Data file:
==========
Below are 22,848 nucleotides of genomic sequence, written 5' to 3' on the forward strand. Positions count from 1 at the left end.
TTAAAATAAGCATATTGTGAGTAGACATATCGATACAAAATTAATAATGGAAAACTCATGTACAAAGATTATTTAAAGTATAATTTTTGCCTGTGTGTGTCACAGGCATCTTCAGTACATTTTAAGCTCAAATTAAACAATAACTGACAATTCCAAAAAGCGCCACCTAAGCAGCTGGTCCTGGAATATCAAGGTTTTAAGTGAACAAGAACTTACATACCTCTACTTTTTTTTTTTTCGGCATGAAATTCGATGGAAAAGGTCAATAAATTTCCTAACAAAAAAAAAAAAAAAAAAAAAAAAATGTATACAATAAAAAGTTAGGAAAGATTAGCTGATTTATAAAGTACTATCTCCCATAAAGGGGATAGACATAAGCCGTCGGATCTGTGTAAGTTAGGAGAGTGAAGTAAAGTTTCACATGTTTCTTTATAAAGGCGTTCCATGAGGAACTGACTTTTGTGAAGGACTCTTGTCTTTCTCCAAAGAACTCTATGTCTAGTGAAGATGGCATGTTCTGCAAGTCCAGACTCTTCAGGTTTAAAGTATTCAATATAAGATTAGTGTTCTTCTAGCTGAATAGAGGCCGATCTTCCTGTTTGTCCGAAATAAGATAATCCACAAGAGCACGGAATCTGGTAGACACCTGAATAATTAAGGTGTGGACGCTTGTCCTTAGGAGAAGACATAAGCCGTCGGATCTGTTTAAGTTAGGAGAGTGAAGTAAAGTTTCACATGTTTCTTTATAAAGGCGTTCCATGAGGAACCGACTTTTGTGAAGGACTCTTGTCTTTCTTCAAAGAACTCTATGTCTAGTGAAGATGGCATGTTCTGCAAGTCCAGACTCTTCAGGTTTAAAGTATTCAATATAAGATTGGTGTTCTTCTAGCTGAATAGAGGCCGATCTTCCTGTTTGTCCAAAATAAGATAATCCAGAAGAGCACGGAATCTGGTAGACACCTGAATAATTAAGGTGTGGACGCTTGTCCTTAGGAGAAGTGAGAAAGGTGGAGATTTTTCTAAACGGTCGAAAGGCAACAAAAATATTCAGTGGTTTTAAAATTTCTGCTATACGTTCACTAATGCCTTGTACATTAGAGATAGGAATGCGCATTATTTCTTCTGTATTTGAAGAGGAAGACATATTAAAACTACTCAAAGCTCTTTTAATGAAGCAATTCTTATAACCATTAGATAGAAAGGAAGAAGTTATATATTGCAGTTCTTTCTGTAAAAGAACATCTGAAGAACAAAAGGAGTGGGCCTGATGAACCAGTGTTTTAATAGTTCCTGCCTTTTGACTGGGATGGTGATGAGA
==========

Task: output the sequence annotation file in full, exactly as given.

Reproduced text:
Below are 22,848 nucleotides of genomic sequence, written 5' to 3' on the forward strand. Positions count from 1 at the left end.
TTAAAATAAGCATATTGTGAGTAGACATATCGATACAAAATTAATAATGGAAAACTCATGTACAAAGATTATTTAAAGTATAATTTTTGCCTGTGTGTGTCACAGGCATCTTCAGTACATTTTAAGCTCAAATTAAACAATAACTGACAATTCCAAAAAGCGCCACCTAAGCAGCTGGTCCTGGAATATCAAGGTTTTAAGTGAACAAGAACTTACATACCTCTACTTTTTTTTTTTTCGGCATGAAATTCGATGGAAAAGGTCAATAAATTTCCTAACAAAAAAAAAAAAAAAAAAAAAAAAATGTATACAATAAAAAGTTAGGAAAGATTAGCTGATTTATAAAGTACTATCTCCCATAAAGGGGATAGACATAAGCCGTCGGATCTGTGTAAGTTAGGAGAGTGAAGTAAAGTTTCACATGTTTCTTTATAAAGGCGTTCCATGAGGAACTGACTTTTGTGAAGGACTCTTGTCTTTCTCCAAAGAACTCTATGTCTAGTGAAGATGGCATGTTCTGCAAGTCCAGACTCTTCAGGTTTAAAGTATTCAATATAAGATTAGTGTTCTTCTAGCTGAATAGAGGCCGATCTTCCTGTTTGTCCGAAATAAGATAATCCACAAGAGCACGGAATCTGGTAGACACCTGAATAATTAAGGTGTGGACGCTTGTCCTTAGGAGAAGACATAAGCCGTCGGATCTGTTTAAGTTAGGAGAGTGAAGTAAAGTTTCACATGTTTCTTTATAAAGGCGTTCCATGAGGAACCGACTTTTGTGAAGGACTCTTGTCTTTCTTCAAAGAACTCTATGTCTAGTGAAGATGGCATGTTCTGCAAGTCCAGACTCTTCAGGTTTAAAGTATTCAATATAAGATTGGTGTTCTTCTAGCTGAATAGAGGCCGATCTTCCTGTTTGTCCAAAATAAGATAATCCAGAAGAGCACGGAATCTGGTAGACACCTGAATAATTAAGGTGTGGACGCTTGTCCTTAGGAGAAGTGAGAAAGGTGGAGATTTTTCTAAACGGTCGAAAGGCAACAAAAATATTCAGTGGTTTTAAAATTTCTGCTATACGTTCACTAATGCCTTGTACATTAGAGATAGGAATGCGCATTATTTCTTCTGTATTTGAAGAGGAAGACATATTAAAACTACTCAAAGCTCTTTTAATGAAGCAATTCTTATAACCATTAGATAGAAAGGAAGAAGTTATATATTGCAGTTCTTTCTGTAAAAGAACATCTGAAGAACAAAAGGAGTGGGCCTGATGAACCAGTGTTTTAATAGTTCCTGCCTTTTGACTGGGATGGTGATGAGA